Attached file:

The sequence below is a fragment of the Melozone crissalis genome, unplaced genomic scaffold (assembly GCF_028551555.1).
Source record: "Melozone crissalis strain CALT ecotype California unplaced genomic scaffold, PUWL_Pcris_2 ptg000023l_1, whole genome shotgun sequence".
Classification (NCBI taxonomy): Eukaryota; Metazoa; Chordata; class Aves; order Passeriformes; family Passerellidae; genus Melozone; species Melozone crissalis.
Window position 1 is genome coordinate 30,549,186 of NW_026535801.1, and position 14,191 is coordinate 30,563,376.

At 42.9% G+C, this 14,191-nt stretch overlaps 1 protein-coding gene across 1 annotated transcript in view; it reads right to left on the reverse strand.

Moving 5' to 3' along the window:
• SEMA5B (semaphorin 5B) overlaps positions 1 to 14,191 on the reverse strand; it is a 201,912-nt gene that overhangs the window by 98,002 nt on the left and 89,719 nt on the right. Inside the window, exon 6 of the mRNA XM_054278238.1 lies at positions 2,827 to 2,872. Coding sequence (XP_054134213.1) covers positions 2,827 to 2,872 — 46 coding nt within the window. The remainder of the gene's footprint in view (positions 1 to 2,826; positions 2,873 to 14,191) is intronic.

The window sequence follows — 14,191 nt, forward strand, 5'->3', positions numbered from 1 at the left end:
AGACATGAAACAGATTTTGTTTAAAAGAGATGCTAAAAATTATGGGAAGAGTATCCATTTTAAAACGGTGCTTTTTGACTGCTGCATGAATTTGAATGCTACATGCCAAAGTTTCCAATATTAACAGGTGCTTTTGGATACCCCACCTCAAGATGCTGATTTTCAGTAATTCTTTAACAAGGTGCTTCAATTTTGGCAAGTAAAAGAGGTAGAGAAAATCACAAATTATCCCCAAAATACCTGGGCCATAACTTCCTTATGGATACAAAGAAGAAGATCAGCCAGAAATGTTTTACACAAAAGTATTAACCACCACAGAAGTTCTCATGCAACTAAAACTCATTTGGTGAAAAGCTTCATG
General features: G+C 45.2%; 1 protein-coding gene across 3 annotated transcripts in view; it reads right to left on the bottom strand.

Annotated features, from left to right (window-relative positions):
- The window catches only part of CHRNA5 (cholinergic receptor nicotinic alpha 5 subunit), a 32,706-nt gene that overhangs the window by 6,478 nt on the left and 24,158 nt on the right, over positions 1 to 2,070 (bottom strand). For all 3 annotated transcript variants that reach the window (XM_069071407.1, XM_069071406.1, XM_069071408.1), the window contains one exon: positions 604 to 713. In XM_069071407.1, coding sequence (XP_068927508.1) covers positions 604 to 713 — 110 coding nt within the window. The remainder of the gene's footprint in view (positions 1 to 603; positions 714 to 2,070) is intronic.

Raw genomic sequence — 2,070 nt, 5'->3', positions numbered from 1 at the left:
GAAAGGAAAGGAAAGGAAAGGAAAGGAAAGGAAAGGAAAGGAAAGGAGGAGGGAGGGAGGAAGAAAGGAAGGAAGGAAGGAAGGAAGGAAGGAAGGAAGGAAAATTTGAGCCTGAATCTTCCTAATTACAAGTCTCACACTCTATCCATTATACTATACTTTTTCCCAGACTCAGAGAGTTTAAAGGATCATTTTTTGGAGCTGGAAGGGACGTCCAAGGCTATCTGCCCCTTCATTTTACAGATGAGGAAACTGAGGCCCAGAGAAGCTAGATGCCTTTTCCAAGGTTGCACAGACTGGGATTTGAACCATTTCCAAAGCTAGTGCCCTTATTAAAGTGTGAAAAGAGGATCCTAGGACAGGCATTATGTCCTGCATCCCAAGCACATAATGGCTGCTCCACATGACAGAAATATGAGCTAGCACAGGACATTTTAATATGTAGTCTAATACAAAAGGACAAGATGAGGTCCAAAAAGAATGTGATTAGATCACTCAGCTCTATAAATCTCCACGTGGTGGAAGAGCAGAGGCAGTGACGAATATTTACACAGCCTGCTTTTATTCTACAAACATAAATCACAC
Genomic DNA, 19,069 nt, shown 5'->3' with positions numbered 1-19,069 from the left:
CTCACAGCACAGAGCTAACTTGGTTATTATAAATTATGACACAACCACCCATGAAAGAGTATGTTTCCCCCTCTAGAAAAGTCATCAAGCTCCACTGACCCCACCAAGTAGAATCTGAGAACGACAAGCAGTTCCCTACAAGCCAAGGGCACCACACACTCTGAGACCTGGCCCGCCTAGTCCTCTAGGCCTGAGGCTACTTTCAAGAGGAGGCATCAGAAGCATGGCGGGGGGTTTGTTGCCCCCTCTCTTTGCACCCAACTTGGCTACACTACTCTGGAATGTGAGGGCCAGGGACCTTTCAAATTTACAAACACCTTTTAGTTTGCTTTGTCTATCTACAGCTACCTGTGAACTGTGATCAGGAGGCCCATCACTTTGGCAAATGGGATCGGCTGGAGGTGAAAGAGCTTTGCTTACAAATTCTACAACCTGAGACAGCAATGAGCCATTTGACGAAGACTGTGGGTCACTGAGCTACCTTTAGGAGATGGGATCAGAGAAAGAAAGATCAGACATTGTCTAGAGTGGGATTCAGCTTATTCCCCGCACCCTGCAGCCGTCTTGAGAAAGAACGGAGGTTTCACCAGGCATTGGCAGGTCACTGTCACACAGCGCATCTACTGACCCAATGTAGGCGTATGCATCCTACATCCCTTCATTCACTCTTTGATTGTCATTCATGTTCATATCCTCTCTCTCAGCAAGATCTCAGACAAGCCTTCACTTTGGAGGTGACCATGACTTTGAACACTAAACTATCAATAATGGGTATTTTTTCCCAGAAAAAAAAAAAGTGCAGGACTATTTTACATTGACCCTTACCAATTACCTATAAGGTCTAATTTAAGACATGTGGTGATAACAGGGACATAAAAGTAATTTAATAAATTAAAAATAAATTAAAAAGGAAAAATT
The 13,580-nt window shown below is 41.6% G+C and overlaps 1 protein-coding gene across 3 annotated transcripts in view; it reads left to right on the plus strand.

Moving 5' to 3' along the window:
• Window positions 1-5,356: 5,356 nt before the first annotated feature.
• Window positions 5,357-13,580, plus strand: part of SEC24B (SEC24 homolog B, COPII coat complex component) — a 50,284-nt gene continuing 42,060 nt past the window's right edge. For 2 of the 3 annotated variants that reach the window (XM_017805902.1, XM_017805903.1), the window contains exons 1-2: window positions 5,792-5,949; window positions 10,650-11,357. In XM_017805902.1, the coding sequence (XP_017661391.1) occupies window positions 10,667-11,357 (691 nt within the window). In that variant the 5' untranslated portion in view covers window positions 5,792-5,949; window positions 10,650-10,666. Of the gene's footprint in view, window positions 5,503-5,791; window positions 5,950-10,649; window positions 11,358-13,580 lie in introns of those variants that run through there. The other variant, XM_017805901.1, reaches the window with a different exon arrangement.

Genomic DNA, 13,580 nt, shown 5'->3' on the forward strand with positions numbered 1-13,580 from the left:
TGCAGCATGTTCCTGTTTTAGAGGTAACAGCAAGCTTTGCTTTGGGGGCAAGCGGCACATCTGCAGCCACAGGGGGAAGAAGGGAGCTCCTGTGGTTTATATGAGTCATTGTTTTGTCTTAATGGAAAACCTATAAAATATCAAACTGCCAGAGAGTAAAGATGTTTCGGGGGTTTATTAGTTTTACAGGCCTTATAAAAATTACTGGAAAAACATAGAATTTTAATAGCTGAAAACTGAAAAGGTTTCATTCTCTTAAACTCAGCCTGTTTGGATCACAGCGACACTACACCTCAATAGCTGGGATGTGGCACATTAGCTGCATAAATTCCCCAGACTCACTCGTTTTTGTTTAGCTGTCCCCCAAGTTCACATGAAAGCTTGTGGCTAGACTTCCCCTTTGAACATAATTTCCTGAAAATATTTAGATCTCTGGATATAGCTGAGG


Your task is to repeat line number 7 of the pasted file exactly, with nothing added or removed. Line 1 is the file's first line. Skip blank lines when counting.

• SEMA5B (semaphorin 5B) overlaps positions 1 to 14,191 on the reverse strand; it is a 201,912-nt gene that overhangs the window by 98,002 nt on the left and 89,719 nt on the right. Inside the window, exon 6 of the mRNA XM_054278238.1 lies at positions 2,827 to 2,872. Coding sequence (XP_054134213.1) covers positions 2,827 to 2,872 — 46 coding nt within the window. The remainder of the gene's footprint in view (positions 1 to 2,826; positions 2,873 to 14,191) is intronic.